How It’s Going

We have now been working through CTC Math lessons for six weeks.  Overall, my son has enjoyed the lessons and is making good progress.  He chooses to do his math first thing each day so that tells me the program is a good fit for him and his ADHD.

I have been on a bit of a learning curve figuring out how much to repeat a lesson right away and when to review it at a later date.  I am realizing that I probably should have been reviewing more as we went along and mastering more lessons in a unit before moving ahead.  So, we will be going back and doing more of that.

There have also been a few lessons that he has needed me to sit with him and “hold his hand” as we worked through the problems together. And that is fine, I keep having him repeat that lesson until he is able to master it without me sitting there with him.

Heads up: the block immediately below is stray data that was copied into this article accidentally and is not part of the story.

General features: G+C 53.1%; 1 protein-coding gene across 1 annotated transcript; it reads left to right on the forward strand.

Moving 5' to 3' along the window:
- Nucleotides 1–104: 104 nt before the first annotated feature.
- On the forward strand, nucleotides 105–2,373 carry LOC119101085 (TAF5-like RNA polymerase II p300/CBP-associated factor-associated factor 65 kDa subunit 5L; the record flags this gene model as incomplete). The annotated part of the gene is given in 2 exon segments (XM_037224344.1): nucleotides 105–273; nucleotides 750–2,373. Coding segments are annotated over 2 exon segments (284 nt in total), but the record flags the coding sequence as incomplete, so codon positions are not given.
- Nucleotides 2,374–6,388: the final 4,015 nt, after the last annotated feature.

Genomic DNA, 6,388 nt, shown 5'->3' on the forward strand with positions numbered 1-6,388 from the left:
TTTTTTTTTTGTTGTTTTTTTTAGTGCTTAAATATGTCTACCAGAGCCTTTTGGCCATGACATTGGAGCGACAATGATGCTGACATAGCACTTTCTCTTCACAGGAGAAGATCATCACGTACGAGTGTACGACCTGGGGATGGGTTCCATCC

We also have done several reviews of Roman numerals on the whiteboard to improve this particular skill.  But overall, he is working much more independently and successfully with CTC Math than he did with his last math curriculum, and we are definitely going to stick with it!

That said, I think his last curriculum, which used lots of manipulatives, was good preparation.  I am not sure CTC Math would have been a good match for him a few years ago.

Child doing math work with Roman numerals on a whiteboard.

Maybe I will do another update at the end of the year on our progress!

Have you tried CTC Math or are you thinking about it?  Do you have comments or questions?  Let us know!